Image of 2009.023.002.019 - Article

2009.023.002.019 - Article

A 144 pound sturgeon was accidentally blasted out of the Skagit River by the crew of the W.T. PRESTON when they were removing stumps near Sterling, WA. See 2009.023.002.020 for the photo of the sturgeon. No. 2 of six scrapbooks titled: Snagboat History. Scrapbooks include photographs and newspaper clippings pertaining to the W.T. Preston. They belonged to Dennis Hamburg, son of Norm Hamburg. Norm Hamburg had a 42 year career on the W.T. Preston.

Image of 2009.023.002.021-.022 - Article

2009.023.002.021-.022 - Article

Betty Vanderhyde wrote at article for an unknown newspaper on September 18, 1960, about the W.T. PRESTON and its work on the Snohomish River. She named the crew and their responsibilities: Captain Norman Hamburg First Mate Norman Ronning Second Mate William Morgan Deckhand Stanley Nelson Deckhand Robert Nystrom Lever man William Brophy Fireman Olaf Linder Fireman Wesley Crisp Fireman Gordon Talmadge Fireman Fred Weyard Fireman George Andler Chief Engineer Ralph Little Cook Lee Fox Cook Gaylord Hunter Accompanying the article was a cartoon captioned, "It's Serene Life Cruising River In Stern-Wheeler." No. 2 of six scrapbooks titled: Snagboat Hi

Image of 2009.023.002.024 - Article

2009.023.002.024 - Article

The W.T. PRESTON is tied up at the Moose Lodge moorage in Mt. Vernon on the Skagit River on October 4, 1960. To the left is the SKAGIT BELLE, which is out of service. No. 2 of six scrapbooks titled: Snagboat History. Scrapbooks include photographs and newspaper clippings pertaining to the W.T. Preston. They belonged to Dennis Hamburg, son of Norm Hamburg. Norm Hamburg had a 42 year career on the W.T. Preston.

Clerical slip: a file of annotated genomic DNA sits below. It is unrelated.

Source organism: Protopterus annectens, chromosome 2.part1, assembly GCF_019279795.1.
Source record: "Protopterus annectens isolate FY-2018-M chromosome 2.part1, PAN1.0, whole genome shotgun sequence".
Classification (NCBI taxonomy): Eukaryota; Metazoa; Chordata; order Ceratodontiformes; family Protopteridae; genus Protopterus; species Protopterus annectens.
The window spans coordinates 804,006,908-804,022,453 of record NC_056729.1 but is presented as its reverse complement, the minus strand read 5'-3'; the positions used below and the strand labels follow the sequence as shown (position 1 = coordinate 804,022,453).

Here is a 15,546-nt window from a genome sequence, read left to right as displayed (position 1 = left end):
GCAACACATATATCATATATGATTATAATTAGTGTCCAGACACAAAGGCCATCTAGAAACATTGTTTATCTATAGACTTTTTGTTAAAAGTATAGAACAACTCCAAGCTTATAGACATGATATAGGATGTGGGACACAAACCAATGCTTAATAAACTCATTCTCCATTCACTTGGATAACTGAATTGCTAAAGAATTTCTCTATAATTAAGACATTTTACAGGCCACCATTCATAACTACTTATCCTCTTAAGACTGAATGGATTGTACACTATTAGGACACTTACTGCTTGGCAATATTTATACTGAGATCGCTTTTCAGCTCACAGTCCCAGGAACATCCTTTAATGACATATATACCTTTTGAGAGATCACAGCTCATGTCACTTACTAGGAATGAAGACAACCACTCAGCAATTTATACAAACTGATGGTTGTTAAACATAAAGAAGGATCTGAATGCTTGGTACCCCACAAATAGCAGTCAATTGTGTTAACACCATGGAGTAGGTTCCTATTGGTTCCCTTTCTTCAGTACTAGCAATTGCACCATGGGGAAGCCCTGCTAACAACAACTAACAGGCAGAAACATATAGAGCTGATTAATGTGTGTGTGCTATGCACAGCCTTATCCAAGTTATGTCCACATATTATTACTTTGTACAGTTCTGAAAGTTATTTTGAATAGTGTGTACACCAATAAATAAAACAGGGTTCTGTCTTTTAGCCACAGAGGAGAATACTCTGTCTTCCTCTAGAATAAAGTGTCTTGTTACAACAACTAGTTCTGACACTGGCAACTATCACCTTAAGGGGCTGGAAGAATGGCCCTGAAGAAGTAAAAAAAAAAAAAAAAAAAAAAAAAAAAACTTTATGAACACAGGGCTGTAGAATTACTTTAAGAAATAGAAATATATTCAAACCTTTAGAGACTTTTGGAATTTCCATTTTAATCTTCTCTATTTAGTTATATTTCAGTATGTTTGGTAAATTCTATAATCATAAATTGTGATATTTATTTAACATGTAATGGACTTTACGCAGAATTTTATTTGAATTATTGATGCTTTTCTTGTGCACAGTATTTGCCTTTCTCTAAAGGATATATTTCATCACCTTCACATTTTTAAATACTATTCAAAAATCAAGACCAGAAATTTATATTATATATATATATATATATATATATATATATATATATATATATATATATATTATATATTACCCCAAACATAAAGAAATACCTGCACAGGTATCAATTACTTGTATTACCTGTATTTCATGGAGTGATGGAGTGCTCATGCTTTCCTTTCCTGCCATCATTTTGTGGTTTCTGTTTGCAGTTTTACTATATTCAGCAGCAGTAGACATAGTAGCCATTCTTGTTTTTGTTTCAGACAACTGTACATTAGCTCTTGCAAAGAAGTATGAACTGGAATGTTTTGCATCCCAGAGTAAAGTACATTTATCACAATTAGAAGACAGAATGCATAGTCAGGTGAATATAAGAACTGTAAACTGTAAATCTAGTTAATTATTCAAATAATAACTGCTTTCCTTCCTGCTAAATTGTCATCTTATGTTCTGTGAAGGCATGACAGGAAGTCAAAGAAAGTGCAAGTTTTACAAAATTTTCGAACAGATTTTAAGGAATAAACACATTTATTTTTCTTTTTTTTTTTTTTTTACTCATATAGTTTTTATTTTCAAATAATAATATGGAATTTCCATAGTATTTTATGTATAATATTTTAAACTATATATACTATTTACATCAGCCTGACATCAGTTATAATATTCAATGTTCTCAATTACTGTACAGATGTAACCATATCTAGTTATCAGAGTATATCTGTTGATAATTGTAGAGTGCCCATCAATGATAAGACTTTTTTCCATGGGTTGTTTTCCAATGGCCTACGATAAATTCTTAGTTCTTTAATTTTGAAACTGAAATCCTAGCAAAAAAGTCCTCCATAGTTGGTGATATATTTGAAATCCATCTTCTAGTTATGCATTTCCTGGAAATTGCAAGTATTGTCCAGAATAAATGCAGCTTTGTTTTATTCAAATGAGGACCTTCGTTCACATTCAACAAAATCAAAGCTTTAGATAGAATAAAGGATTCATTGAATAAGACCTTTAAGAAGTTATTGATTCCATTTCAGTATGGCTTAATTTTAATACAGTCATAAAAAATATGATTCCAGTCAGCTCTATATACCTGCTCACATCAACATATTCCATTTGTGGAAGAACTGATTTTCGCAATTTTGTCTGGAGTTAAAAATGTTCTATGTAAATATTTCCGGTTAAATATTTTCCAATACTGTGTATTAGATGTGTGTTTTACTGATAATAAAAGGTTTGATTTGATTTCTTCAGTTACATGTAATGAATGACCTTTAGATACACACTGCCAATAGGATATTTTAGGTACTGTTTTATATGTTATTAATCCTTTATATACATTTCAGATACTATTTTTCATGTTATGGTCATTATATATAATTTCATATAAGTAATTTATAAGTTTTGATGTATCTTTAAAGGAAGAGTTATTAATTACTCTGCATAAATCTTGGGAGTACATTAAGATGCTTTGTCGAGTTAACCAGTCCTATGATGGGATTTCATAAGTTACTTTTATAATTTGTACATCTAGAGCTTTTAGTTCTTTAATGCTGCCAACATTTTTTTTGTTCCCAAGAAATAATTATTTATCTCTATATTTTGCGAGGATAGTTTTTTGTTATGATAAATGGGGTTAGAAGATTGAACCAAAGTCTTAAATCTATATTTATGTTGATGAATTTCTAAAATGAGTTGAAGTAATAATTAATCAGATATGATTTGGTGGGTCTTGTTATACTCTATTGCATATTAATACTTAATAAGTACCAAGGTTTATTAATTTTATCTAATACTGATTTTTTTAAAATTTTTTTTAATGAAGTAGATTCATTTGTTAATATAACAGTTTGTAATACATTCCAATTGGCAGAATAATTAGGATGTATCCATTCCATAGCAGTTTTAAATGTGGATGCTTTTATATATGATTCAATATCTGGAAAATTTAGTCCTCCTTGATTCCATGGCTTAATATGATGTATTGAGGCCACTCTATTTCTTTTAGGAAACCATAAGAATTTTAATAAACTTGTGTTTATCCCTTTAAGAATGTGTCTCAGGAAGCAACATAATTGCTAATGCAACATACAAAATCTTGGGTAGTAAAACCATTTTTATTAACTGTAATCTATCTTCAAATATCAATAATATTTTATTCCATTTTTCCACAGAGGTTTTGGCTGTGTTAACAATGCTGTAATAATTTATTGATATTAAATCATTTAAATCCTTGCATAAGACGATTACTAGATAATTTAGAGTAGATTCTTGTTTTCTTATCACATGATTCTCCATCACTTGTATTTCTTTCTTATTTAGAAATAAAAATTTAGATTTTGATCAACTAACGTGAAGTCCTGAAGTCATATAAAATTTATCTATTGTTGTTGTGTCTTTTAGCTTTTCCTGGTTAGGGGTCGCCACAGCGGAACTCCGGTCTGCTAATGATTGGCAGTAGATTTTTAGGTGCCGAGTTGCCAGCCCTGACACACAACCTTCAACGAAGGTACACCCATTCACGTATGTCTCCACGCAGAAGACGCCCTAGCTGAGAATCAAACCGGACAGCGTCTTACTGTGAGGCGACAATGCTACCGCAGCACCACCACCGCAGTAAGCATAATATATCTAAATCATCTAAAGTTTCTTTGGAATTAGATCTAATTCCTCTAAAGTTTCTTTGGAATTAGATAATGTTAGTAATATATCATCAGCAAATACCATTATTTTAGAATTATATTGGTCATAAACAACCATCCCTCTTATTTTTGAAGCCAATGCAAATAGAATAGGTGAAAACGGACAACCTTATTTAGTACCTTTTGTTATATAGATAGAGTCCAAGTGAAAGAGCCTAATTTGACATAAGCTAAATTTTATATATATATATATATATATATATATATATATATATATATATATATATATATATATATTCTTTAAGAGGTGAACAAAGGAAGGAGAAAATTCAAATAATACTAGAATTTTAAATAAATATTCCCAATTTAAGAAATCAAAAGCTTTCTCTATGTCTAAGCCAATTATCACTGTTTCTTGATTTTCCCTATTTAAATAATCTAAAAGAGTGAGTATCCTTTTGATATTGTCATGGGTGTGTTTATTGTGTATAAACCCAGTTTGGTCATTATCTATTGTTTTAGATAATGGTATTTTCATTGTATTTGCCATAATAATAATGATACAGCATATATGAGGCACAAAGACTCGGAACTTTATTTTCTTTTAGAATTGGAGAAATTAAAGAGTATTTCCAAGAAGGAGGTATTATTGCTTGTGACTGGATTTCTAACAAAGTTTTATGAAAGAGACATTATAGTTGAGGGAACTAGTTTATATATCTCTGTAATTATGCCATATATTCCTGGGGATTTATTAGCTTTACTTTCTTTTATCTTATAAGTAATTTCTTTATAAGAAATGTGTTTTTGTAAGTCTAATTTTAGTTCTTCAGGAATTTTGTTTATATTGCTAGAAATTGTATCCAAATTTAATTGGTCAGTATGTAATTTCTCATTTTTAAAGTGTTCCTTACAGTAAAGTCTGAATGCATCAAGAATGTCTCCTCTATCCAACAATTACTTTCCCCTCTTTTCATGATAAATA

Image of 2009.023.002.025 - Article

2009.023.002.025 - Article

The W.T. PRESTON changed captains on June 29, 1962, when George Murch retired and Norm Hamburg was promoted from first mate. An article appeared in the June 29, 1962, SKAGIT VALLEY HERALD with a photo of the snagboat and an article about the changeover. No. 2 of six scrapbooks titled: Snagboat History. Scrapbooks include photographs and newspaper clippings pertaining to the W.T. Preston. They belonged to Dennis Hamburg, son of Norm Hamburg. Norm Hamburg had a 42 year career on the W.T. Preston.

Image of 2009.023.002.029-.030 - Article

2009.023.002.029-.030 - Article

The W.T. PRESTON changed captains on June 29, 1962, when George Murch retired and Norm Hamburg was promoted from first mate. An article appeared in the July 5, 1962, ARGUS with a photo of the snagboat and an article about the changeover. No. 2 of six scrapbooks titled: Snagboat History. Scrapbooks include photographs and newspaper clippings pertaining to the W.T. Preston. They belonged to Dennis Hamburg, son of Norm Hamburg. Norm Hamburg had a 42 year career on the W.T. Preston.

Image of 2009.023.002.032 - Article

2009.023.002.032 - Article

The SEATTLE POST-INTELLIGENCER ran two photos in the March 7, 1965, edition. The top one is of Chief Engineer Ralph Little in the W.T. PRESTON engine room answering a telegraph signal from the pilot house; his left hand is on the throttle. The lower photo is of the snagboat in operation on Union Bay. No. 2 of six scrapbooks titled: Snagboat History. Scrapbooks include photographs and newspaper clippings pertaining to the W.T. Preston. They belonged to Dennis Hamburg, son of Norm Hamburg. Norm Hamburg had a 42 year career on the W.T. Preston.